According to EIA data, US exports of fuel ethanol in 2014 reached their second highest level at a total of 826 million gal. This level was second only to the 1.2 billion gal. exported during 2011 and 33% more than exports of fuel ethanol in 2013. Similarly, US imports of ethanol, which totalled approximately 377 million gal. during 2013, fell by 81% to a total of 73 million gal. in 2014, their lowest annual level since 2010. As a result, the US was a net exporter of fuel ethanol for the fifth consecutive year and exported the fuel to 37 different countries in 2014.
Production and output
In the US, ethanol is primarily used as a blending component in the production of motor gasoline (mainly blended in volumes up to 10% ethanol, also known as E10). Corn is the primary feedstock of ethanol in the US, and large corn harvests have contributed to increased ethanol production. The US Department of Agriculture estimates that the US produced a record 14.2 billion bushels of corn in 2014, 3% higher than the previous record set in 2013.
Given the uncertainty surrounding future Renewable Fuel Standard (RFS) targets and the lack of significant demand for higher ethanol blends in 2014, the growth in ethanol output had two primary outlets: it can either be blended into domestic gasoline or it can be exported. US gasoline blending grew for the second consecutive year in 2014, with gasoline consumption increasing slightly from 2013 levels. As gasoline consumption increases, more ethanol is able to be used as a blendstock (as E10). Additional volumes of ethanol beyond requirements for E10 blending and relatively small volumes used in higher ethanol blends such as E85 (85% ethanol and 15% gasoline) were exported in 2014.
Canada remained the top destination for US ethanol exports in 2014, receiving 336 million gal., or about 41% of all US ethanol exports. Brazil, the United Arab Emirates, and the Philippines all imported at least 50 million gal. of US ethanol in 2014; 33 other countries received less than 50 million gal. each. US ethanol has been a competitively priced octane booster for gasoline in foreign markets as well as an attractive option for meeting renewable fuel and greenhouse gas emissions programmes standards. In addition, countries such as Canada and Brazil have ethanol blending mandates that continue to generate demand for US ethanol.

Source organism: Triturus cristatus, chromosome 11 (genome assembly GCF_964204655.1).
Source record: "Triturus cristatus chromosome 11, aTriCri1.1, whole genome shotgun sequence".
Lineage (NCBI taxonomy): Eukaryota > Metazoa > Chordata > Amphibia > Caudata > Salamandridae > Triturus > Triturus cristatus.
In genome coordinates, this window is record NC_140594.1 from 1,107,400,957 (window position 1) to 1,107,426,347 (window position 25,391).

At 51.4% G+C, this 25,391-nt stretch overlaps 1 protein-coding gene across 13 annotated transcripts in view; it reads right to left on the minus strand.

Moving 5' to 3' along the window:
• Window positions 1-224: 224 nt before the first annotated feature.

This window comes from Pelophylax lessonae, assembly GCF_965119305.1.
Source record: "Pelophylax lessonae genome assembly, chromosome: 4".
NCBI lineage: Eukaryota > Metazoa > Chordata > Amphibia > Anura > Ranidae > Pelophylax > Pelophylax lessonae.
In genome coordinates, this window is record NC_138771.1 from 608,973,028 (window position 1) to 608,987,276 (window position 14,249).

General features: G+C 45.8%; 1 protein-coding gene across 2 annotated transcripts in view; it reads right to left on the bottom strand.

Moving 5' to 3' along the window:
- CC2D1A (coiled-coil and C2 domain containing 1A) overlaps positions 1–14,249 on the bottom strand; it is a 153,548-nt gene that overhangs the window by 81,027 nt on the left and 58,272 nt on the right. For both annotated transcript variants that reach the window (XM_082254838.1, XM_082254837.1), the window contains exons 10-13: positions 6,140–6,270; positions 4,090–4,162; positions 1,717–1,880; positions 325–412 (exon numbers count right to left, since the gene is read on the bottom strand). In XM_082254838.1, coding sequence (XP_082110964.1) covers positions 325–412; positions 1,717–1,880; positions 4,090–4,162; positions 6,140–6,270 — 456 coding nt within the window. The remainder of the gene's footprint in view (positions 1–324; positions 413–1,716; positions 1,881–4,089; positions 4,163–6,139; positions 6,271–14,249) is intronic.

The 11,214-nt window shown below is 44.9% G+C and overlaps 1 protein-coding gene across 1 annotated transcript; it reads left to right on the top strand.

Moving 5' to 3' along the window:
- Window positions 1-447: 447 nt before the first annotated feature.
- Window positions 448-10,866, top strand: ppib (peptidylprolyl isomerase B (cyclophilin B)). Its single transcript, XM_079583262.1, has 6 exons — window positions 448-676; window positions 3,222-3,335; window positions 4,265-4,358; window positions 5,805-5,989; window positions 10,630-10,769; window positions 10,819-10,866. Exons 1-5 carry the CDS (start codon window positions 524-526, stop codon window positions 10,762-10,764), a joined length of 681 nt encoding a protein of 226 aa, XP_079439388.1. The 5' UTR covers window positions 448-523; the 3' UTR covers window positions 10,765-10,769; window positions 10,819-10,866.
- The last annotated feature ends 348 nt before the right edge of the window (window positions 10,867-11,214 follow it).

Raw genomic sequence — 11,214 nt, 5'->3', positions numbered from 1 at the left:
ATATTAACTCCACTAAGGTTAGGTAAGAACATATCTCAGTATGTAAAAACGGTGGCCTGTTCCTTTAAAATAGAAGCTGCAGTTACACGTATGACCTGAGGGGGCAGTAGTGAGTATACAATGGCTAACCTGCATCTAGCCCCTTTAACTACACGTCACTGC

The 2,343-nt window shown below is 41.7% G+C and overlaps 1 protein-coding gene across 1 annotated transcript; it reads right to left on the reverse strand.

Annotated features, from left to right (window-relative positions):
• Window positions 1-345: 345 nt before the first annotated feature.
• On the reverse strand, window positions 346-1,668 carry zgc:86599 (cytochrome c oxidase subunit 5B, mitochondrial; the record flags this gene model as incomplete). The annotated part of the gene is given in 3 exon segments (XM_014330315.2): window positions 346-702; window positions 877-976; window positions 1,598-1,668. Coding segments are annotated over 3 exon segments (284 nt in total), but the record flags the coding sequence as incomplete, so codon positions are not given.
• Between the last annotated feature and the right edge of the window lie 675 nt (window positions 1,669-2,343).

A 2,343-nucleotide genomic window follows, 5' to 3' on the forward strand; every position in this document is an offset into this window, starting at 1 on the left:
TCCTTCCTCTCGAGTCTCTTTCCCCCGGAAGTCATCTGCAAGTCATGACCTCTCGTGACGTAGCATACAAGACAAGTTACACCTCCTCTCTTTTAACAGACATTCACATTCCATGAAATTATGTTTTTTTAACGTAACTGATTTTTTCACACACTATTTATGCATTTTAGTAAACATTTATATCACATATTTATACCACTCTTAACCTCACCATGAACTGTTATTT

Export volumes to Brazil increased by 146% in 2014 in part because of the need to meet Brazilian ethanol demand. Brazilian ethanol producers have already lost significant market share internationally over the past few years as US exports have grown, in large part because of abundant US corn harvests. As a result, reports state that as many as 60 Brazilian ethanol plants were temporarily closed in 2014. Brazilian ethanol producers were also hurt by a lack of US ethanol import demand in 2014, driven by uncertainty surrounding future RFS targets in the US, which have been a strong driver of US demand for sugarcane ethanol from Brazil in previous years. Sugarcane ethanol, unlike corn ethanol, generally counts as an advanced biofuel under the RFS programme, which includes targets for several distinct categories of biofuels.
The US imported 73 million gal. of ethanol in 2014, a decrease of more than 81% from 2013. About 74% of US imports came from Brazil, with the remaining gallons primarily from Guatemala, Canada, and the Netherlands. US import demand for ethanol was driven lower primarily because of RFS targets that are not yet finalised along with strong domestic production and import quantities of biomass based diesel, which, like sugarcane, also counts as an advanced biofuel under the RFS programme. The California Low Carbon Fuel Standard, which includes incentives for increased blending of sugarcane ethanol, did little to draw in Brazilian volumes of ethanol in 2014, with slightly more than 10 million gal. entering the US on the West Coast, down from 126 million gal. in 2013.
Given the existing ethanol production capacity coupled with the ongoing constraints for blending ethanol into domestic gasoline, the US likely will continue to remain a strong exporter of ethanol in 2015. Ultimately, the key drivers for ethanol exports this year are the finalised levels of RFS targets for 2014 and 2015, future corn crop yields, and ethanol producer profitability. Increased exports of ethanol to Brazil in 2015 may be supported by an increase in the Brazilian ethanol blend level from 25% to 27%, which took effect in mid March.
Adapted from press release by Rosalie Starling
Read the article online at: https://www.hydrocarbonengineering.com/clean-fuels/26032015/eia-us-ethanol-exports-reach-highest-level-since-2011-525/